Japanese doctors test method for restoring impaired vision

Japanese doctors have successfully carried out the first ever implantation of a retina grown from induced pluripotent stem cells (iPS).

Tokyo: Japanese doctors have successfully carried out the first ever implantation of a retina grown from induced pluripotent stem cells (iPS).

The recipient was a 70-year-old man suffering from macular degeneration.

The procedure took place Friday at the Institute of Biomedical Research and Innovation in the southern city of Kobe, under the direction of a group of scientists from the Riken Institute.

Researchers extracted skin samples from women to grow iPS cells capable of serving as retinal tissue, which then were used to surgically replace part of the macula, the main photo-receptor layer of the retina.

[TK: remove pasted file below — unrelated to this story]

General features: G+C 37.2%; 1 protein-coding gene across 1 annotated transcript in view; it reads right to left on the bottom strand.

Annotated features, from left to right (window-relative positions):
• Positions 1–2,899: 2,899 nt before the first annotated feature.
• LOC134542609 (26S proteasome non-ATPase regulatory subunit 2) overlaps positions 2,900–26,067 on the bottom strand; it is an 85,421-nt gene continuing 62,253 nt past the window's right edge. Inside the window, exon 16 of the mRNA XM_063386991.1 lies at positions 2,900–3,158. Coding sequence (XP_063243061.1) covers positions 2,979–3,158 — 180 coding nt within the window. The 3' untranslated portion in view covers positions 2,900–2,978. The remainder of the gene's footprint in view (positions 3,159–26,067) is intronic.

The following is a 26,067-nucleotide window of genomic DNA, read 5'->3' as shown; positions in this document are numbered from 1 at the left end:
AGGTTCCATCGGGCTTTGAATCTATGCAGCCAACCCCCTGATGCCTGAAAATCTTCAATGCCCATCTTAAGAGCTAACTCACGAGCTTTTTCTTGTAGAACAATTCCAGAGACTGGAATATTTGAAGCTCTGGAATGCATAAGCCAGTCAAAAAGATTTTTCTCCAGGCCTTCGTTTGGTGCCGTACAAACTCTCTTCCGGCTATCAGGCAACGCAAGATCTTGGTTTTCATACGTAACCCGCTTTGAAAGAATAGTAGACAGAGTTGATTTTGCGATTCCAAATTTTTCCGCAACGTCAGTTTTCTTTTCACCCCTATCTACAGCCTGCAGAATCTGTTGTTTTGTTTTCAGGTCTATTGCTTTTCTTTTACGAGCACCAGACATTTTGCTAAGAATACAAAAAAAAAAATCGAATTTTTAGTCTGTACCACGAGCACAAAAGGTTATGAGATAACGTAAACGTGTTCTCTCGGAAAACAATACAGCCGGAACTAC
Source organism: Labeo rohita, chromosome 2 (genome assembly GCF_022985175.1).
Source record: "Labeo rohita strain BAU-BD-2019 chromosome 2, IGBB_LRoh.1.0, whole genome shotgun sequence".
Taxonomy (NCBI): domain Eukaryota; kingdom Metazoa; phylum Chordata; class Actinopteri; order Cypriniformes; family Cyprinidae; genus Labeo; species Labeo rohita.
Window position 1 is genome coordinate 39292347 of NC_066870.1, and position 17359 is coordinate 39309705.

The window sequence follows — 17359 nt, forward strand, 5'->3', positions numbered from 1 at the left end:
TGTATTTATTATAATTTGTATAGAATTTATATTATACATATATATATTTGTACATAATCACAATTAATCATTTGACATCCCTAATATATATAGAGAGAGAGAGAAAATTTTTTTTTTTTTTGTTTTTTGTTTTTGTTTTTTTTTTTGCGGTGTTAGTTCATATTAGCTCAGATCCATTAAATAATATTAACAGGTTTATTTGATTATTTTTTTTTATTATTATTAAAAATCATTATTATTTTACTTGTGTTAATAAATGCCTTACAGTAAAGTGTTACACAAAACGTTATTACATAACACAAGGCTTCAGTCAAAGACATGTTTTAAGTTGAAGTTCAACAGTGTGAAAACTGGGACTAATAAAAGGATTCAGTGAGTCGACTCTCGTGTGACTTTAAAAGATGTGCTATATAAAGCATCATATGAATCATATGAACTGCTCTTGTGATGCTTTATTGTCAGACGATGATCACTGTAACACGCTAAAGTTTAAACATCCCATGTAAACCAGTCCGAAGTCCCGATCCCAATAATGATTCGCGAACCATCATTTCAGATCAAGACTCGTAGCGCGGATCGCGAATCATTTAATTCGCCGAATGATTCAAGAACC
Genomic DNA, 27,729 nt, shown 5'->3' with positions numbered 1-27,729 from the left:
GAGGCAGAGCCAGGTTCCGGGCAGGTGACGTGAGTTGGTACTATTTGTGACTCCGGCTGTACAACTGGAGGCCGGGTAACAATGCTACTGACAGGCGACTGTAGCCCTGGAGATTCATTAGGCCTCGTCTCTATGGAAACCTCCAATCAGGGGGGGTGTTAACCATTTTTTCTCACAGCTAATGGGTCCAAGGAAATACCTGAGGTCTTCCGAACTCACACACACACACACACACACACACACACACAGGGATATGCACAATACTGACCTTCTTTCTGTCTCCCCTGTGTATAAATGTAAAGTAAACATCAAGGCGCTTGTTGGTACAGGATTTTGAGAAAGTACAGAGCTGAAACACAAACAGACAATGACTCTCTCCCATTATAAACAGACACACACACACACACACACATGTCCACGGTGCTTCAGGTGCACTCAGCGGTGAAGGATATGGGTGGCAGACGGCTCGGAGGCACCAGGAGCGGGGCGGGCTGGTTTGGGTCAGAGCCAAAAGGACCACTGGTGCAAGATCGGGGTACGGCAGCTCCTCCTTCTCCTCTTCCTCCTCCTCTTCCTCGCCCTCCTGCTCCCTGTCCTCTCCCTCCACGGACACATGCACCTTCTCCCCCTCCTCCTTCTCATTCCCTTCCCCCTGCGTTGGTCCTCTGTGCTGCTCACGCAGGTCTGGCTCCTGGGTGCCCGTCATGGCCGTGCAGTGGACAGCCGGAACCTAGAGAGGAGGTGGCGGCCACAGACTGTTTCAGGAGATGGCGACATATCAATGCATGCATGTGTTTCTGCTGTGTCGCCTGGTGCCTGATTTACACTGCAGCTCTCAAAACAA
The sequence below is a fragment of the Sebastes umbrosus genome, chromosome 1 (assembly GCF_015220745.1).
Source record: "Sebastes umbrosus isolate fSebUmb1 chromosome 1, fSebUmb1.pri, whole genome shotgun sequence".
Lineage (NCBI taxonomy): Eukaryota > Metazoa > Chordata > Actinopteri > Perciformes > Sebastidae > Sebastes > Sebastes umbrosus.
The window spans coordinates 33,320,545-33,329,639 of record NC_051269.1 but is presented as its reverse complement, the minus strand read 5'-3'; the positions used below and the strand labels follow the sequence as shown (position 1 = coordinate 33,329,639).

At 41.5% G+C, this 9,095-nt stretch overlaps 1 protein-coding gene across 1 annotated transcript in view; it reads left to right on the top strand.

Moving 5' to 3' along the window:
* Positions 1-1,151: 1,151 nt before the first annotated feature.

The scientists said that their priority was not to attempt to restore the patient's sight, but to determine if there are any unforeseen side effects, such as tumours, arising from the procedure.

According to the researchers, who will study the patient's evolution over the next four years, since the patient will have already lost most of the cells responsible for vision, a transplant may bring only slight improvement or merely slow down the rate of degeneration.

Macular degeneration is an age-related disease that currently affects about 700,000 people in Japan and is the principal cause of blindness in the world.

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